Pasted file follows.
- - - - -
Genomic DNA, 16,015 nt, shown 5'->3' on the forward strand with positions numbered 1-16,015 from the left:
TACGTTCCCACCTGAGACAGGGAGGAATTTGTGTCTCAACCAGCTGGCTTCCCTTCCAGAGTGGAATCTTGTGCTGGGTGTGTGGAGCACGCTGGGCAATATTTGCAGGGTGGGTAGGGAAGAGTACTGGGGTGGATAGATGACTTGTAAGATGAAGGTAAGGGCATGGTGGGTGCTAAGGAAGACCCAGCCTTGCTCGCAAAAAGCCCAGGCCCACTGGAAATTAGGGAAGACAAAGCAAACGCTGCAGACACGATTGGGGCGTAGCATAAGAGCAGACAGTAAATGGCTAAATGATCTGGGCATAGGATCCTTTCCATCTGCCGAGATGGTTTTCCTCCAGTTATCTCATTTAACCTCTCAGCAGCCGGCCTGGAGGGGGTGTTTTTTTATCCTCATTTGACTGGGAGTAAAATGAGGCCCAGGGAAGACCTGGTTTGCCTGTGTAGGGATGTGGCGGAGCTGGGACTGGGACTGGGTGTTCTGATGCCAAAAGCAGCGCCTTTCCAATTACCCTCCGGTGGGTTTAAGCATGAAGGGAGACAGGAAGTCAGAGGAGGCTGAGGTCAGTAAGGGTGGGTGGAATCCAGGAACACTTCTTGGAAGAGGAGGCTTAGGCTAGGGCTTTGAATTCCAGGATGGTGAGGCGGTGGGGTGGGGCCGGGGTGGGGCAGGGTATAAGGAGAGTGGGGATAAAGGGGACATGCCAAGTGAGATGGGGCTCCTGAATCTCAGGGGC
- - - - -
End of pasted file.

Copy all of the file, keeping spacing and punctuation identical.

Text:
Genomic DNA, 16,015 nt, shown 5'->3' on the forward strand with positions numbered 1-16,015 from the left:
TACGTTCCCACCTGAGACAGGGAGGAATTTGTGTCTCAACCAGCTGGCTTCCCTTCCAGAGTGGAATCTTGTGCTGGGTGTGTGGAGCACGCTGGGCAATATTTGCAGGGTGGGTAGGGAAGAGTACTGGGGTGGATAGATGACTTGTAAGATGAAGGTAAGGGCATGGTGGGTGCTAAGGAAGACCCAGCCTTGCTCGCAAAAAGCCCAGGCCCACTGGAAATTAGGGAAGACAAAGCAAACGCTGCAGACACGATTGGGGCGTAGCATAAGAGCAGACAGTAAATGGCTAAATGATCTGGGCATAGGATCCTTTCCATCTGCCGAGATGGTTTTCCTCCAGTTATCTCATTTAACCTCTCAGCAGCCGGCCTGGAGGGGGTGTTTTTTTATCCTCATTTGACTGGGAGTAAAATGAGGCCCAGGGAAGACCTGGTTTGCCTGTGTAGGGATGTGGCGGAGCTGGGACTGGGACTGGGTGTTCTGATGCCAAAAGCAGCGCCTTTCCAATTACCCTCCGGTGGGTTTAAGCATGAAGGGAGACAGGAAGTCAGAGGAGGCTGAGGTCAGTAAGGGTGGGTGGAATCCAGGAACACTTCTTGGAAGAGGAGGCTTAGGCTAGGGCTTTGAATTCCAGGATGGTGAGGCGGTGGGGTGGGGCCGGGGTGGGGCAGGGTATAAGGAGAGTGGGGATAAAGGGGACATGCCAAGTGAGATGGGGCTCCTGAATCTCAGGGGC